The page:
A risk-taker at 25

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In Photo: Bert Bravo

If one is to list adjectives describing today’s millennials, “daring” would almost certainly be in the top 10. Think pieces and opinion articles extol millennials’ adventurous, reach-for-the-moon approach to life and work as the fuel that drives them to succeed.

A generation before them, however, there were businessmen, like U-Bix Corp. Head Edilberto “Bert” Bravo, who embodied these virtues.

At 25, fresh off of hurdling the bar exams,Bert Bravo, was a practicing lawyer at the Ponce Enrile, Siguion Reyna, Montecillo, Bello Law Office. His stint in the law firm was short-lived, as a major financial institution, Citibank, offered Bravo a sought-after spot in its executive training program.

Already in a cushy position in an international bank and already well-compensated at the outset, Bravo decided to do something surprising: He left the company and ventured into his own business of providing office supply.

“What led me to staring my own business is not to make money, already reasonably well-paid as a Citibank executive—it’s freedom that convinced me to be on my own. My feeling is, if you really want to be free, you should put up with your own business so you decide what to do with your life,” Bravo mused.

The sale and distribution of office and production printing machines, started in 1974, was the first venture of Bravo. He later on expanded this to include supply of office furniture, then to the supply of maintenance services into facilities with office functions.

“Being a lawyer, I was familiar with books and office materials. In the practice of law, those were the most important tools, there were no computers then, and we typed all of our pleadings. Having been a lawyer and a part of Citibank, I thought I can make a go of running a small bookstore and office-supply business,” Bravo said.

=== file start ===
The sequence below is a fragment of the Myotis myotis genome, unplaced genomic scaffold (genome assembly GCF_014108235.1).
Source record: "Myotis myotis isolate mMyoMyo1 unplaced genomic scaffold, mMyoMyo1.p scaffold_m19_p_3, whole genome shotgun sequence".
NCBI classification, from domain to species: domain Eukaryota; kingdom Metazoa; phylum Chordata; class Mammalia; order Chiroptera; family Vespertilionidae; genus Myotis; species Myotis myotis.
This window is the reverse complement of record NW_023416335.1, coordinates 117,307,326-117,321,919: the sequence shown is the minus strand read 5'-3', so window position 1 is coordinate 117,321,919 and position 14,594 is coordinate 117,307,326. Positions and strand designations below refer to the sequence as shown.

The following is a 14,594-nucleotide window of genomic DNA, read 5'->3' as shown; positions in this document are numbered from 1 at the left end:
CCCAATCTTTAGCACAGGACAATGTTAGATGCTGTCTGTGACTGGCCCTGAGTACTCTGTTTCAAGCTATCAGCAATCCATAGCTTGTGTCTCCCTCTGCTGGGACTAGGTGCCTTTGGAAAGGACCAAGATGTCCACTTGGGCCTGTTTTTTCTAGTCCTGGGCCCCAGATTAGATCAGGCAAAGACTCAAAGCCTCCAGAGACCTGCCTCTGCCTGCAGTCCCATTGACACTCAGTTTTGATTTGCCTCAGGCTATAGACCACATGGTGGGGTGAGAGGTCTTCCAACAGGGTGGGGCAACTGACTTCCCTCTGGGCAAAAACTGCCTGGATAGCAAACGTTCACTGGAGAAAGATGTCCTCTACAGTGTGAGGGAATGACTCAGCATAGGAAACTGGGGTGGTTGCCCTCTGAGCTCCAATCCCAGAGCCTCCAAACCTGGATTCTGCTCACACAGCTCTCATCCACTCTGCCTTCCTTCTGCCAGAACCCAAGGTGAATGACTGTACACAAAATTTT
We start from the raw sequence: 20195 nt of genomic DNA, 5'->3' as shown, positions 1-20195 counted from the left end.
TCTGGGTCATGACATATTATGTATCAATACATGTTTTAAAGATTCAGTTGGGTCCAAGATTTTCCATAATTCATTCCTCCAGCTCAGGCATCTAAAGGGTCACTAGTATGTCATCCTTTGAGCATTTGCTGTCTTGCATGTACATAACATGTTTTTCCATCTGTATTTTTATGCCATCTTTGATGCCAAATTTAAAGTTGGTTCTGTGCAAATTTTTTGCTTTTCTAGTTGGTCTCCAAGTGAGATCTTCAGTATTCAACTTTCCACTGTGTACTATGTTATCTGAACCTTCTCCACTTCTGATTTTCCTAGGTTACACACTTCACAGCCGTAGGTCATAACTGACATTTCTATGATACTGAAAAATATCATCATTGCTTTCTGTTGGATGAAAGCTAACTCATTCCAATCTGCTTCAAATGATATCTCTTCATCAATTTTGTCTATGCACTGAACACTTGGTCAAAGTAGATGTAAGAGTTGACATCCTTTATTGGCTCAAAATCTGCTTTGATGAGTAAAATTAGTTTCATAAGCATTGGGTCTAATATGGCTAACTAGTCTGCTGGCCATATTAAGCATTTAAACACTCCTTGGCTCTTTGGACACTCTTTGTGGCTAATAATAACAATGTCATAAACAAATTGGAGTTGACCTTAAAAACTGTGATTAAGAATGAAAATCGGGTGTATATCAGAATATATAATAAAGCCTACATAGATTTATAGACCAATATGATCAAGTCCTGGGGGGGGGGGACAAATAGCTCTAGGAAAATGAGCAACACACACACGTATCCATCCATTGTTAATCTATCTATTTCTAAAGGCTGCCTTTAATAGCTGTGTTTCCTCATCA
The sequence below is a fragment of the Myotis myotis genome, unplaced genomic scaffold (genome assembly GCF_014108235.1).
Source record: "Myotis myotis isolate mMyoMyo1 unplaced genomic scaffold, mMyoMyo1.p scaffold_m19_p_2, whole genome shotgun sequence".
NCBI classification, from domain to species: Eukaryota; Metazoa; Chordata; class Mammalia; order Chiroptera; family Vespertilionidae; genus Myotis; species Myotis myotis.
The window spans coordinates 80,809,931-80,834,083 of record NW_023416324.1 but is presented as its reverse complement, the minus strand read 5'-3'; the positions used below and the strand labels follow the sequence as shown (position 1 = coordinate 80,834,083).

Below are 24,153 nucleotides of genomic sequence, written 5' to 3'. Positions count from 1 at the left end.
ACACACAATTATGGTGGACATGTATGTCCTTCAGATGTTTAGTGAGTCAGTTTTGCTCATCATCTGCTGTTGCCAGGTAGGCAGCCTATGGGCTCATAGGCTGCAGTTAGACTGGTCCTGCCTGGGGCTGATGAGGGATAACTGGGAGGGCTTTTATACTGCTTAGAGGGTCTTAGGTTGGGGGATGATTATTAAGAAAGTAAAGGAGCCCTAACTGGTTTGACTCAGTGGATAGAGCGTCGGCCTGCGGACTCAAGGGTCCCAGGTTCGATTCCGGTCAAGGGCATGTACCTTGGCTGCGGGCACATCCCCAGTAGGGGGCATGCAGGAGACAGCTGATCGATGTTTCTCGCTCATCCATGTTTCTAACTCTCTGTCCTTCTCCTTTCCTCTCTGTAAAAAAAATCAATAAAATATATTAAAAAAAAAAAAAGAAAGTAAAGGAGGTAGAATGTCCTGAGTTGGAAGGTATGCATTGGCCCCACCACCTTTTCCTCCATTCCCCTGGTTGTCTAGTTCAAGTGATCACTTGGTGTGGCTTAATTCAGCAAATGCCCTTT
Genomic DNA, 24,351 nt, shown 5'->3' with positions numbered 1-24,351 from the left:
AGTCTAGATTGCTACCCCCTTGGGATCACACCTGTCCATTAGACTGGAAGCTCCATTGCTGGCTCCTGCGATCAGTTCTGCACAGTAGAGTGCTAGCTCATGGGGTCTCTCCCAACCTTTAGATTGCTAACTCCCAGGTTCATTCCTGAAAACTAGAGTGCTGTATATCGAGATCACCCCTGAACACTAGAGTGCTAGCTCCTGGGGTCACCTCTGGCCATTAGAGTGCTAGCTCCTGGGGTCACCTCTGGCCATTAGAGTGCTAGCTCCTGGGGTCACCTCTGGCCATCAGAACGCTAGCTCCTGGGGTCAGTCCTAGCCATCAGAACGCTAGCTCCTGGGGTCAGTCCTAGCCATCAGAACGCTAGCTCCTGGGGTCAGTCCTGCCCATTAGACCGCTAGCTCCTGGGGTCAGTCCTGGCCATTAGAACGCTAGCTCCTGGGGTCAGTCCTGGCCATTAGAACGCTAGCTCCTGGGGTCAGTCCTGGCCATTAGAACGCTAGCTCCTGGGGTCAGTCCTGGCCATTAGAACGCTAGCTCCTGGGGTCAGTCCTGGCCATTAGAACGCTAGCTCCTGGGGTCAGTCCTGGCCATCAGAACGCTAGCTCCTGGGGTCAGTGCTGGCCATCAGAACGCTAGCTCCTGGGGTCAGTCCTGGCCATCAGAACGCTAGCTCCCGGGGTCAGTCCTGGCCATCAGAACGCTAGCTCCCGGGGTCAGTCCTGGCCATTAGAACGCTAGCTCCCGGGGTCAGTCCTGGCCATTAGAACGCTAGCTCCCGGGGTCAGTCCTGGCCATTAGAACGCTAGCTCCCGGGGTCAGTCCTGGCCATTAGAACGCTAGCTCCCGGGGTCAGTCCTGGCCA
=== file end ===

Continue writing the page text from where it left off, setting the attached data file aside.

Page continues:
U-bix Corp.’s business activities have diversified since Bravo founded it in 1974, along with lawyer Enrique Belo. The corporation has the US franchise agreements for Service Master (provider of facilities maintenance and janitorial services), Terminix (provider of termite-and pest-control services) and Merry Maids (provider of home -cleaning services).

To augment its core business of office supply printing solutions and furnishings, the company also acquired the Kodak Imaging Center unit of Kodak Philippines, securing its spot as a the top integrated office systems provider.

U-Bix Corp. is regarded as one of the top 1,000 corporations in the country. The average haul of its oldest unit is P1.2 billion annually.

Bravo recently celebrated his 80th birthday, but he is not yet done taking risks. He has recently ventured into leisure real-estate development, which is regarded as a sunrise industry in the Philippines. What started as a modest development of a golf-course clubhouse in Sibulan, Negros Oriental, back in 1996, has now expanded into a hotel and resort with 78 rooms.

The Bravo Hotel in Dumaguete City opened last November and will add to Bravo’s growing portfolio of leisure developments, which include the Munting Paraiso Resort in Dauin and the Blue Wave in Siquijor.

Another five, or possibly six, new leisure developments are in the offing for the next two years—a combination of leased assets and greenfield projects.

“I’m tyring to both build and acquire. Blue Wave is under lease for 25 years, and I’m talking to two others that may also lease. In addition, I have a Japanese and Filipino architect designing two to three hotels in the next three years,” Bravo mentioned.

The next frontier for intrepid businessman is in retirement developments and into residential still in Dumaguete.

“I’m currently talking to two or three investors, we’re planning to develop condominiums and retirement homes in Dumaguete,” the businessman remarked, declining to name the potential coinvestors.